End-of-year aesthetics

Earlier this week I was a passenger in a car for almost five hours from Missouri to Chicago, a pretty unusual situation to find myself in. I tried to make the most of the restful opportunity despite the all-too-slowly waning symptoms of my mega-cold. I watched the barren winter Illinois landscape go by and meditated on beauty, the goodness of God and art farms.

On beauty, my mind came back to this combination of quotes from earlier in the year that I thought was worth reposting.

We don’t want merely to see beauty . . . We want something else which can hardly be put into words — to be united with the beauty we see, to pass into it, to receive it into ourselves, to bathe in it, to become part of it.
– C.S. Lewis

and

Endeavouring to purchase something we think beautiful may in fact be the most unimaginative way of dealing with the longing it excites in us, just as trying to sleep with someone may be the bluntest response to a feeling of love. What we seek, at the deepest level, is inwardly to resemble, rather than physically to possess, the objects and places that touch us through their beauty.
– Alain de Botton

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About pcNielsen
Paul Nielsen founded The Aesthetic Elevator late in 2005. He owns a piece of paper, located somewhere in his house (not on the wall), stating that he earned a B.F.A. from the University of Nebraska around about 2001. While there, he studied studied architecture, graphic design and ceramics, graduating with a degree in studio art. Paul presently serves as communications manager for a small non-profit doing their print design and marketing. He spends as much time sculpting in his studio as possible — which is not nearly enough. Visit his website at pcNielsen.com.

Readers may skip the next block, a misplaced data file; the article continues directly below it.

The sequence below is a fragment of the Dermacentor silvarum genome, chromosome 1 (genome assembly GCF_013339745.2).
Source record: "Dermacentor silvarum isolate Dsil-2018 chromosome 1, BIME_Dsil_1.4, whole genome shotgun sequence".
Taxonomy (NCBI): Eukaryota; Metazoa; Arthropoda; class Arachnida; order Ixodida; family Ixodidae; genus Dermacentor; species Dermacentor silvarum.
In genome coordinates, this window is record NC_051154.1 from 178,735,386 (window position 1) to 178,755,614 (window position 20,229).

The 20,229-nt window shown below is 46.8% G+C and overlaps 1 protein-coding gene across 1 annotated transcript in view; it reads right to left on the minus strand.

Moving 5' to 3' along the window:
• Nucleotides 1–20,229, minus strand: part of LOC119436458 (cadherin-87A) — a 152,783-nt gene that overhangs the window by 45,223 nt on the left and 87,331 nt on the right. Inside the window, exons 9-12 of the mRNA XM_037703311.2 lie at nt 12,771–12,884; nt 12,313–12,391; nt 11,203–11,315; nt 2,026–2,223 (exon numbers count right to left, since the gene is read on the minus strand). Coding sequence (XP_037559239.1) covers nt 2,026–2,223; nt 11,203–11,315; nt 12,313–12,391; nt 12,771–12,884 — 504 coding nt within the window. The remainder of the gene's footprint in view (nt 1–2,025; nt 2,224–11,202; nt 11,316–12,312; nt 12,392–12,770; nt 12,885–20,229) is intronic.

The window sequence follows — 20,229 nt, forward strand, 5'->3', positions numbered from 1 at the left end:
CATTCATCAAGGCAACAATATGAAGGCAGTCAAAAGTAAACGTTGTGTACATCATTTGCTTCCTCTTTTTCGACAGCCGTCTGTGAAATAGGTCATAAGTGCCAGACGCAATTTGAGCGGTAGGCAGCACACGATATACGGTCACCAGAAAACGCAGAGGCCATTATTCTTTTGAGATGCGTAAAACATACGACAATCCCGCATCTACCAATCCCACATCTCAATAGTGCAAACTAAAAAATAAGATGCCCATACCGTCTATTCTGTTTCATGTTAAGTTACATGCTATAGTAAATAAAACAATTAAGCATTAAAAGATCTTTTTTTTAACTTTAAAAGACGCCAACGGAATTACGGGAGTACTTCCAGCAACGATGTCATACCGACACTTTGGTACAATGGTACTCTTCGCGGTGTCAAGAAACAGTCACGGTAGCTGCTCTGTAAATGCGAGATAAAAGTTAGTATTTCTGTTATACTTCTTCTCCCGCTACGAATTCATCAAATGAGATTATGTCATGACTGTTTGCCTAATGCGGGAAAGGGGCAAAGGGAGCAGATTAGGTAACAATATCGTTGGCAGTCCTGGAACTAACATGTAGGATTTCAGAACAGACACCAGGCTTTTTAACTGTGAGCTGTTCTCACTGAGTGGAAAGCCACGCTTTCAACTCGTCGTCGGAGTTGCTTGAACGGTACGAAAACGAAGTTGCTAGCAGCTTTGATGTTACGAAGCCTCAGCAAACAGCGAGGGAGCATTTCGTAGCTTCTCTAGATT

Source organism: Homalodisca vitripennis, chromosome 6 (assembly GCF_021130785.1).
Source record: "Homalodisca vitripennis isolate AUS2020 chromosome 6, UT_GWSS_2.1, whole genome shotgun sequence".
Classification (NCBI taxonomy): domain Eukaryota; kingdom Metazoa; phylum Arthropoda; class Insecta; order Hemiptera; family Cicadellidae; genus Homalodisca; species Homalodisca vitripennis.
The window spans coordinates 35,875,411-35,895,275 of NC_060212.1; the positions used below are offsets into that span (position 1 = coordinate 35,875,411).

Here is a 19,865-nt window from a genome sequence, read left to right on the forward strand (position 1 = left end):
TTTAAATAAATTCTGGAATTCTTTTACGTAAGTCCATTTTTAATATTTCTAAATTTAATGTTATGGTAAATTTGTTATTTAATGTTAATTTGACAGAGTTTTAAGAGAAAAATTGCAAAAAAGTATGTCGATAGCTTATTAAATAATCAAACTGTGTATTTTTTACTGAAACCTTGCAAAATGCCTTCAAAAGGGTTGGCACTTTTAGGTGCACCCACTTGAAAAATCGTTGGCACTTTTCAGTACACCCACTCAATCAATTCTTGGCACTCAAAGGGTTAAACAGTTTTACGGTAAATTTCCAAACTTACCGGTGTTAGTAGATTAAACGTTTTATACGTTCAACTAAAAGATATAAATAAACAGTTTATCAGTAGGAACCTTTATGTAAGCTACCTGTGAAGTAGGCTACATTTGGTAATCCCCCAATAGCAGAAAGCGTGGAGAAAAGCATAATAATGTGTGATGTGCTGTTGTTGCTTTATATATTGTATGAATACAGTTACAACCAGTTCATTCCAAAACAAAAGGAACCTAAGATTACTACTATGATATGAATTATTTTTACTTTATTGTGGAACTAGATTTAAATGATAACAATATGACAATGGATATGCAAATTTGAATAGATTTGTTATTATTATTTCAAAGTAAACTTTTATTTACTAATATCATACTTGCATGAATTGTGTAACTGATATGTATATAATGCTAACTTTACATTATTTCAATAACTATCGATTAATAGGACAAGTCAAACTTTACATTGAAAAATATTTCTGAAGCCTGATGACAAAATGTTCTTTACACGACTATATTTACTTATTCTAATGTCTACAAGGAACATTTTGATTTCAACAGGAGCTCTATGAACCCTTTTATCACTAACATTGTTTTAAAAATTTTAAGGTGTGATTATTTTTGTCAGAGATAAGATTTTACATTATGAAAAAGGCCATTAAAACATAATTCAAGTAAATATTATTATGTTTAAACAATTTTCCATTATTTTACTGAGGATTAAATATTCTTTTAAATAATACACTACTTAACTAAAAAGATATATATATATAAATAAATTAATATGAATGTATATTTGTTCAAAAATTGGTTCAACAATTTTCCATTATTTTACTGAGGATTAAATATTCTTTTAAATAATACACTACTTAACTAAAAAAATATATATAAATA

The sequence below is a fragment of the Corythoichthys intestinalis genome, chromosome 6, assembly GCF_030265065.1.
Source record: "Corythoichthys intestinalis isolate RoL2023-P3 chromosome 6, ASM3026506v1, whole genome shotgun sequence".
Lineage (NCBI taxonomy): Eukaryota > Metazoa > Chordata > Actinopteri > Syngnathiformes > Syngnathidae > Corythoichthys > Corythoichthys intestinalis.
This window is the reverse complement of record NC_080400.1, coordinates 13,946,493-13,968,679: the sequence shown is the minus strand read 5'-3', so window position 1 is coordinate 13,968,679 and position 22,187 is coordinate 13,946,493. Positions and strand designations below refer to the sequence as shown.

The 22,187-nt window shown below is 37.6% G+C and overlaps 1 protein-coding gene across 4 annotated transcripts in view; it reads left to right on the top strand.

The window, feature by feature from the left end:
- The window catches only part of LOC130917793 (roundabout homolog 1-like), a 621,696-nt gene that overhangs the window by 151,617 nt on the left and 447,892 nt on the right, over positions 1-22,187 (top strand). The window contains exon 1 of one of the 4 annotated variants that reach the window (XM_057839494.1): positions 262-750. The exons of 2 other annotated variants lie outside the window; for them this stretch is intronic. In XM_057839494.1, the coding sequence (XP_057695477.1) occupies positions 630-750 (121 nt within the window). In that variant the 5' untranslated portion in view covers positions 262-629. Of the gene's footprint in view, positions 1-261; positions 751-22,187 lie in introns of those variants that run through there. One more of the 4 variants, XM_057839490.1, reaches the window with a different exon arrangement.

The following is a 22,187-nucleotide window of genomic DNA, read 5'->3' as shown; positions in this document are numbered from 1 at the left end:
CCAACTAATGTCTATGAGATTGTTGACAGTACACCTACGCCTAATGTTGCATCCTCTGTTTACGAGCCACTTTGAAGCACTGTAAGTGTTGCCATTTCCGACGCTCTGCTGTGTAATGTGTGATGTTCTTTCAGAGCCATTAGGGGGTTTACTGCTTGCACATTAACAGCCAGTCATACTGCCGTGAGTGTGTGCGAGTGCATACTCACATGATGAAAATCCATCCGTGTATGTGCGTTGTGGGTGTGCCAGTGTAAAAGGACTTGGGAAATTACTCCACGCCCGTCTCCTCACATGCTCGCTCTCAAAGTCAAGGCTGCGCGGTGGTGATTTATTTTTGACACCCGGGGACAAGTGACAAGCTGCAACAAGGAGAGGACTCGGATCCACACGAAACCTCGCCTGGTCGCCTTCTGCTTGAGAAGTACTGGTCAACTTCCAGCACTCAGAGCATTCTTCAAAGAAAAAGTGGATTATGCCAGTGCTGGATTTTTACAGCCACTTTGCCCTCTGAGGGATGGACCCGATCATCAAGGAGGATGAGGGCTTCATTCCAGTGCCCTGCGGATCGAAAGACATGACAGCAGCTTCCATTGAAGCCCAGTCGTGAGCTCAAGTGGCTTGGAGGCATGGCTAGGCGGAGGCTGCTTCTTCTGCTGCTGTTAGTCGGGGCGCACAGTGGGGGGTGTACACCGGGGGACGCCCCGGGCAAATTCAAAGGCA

One Response to End-of-year aesthetics

  1. Julie says:

    I love the Lewis quote. You used it in another more recent post. (See, I am catching up with your writing… it’s wholly worth the time…)

    A friend recently lent me Edward Abbey’s “Desert Solitude”: Standing there, gaping at this monstrous and inhuman spectacle of rock and cloud and sky and space, I feel a ridiculous greed and possessiveness come over me. I want to know it all, possess it all, embrace the entire scene intimately, deeply, totally….

    The second has some truth to it, but there’s also this line from a Jewel song: “Maybe if we are surrounded in beauty, someday we will become what we see.” There’s much to be said for being the guardian of beautiful objects… even though I buy things and they are “mine,” in many ways they aren’t…

    At some point, the real key is in one’s attitude toward the object.

    Thank you, also, for this post: my train of thought continued into a discussion of reacting to work… which will be its own post over at design-realized. It was good to write, too, so hopefully will spur some kind of thought or discussion in others.

    Sorry to miss you while you were in town. Next time…

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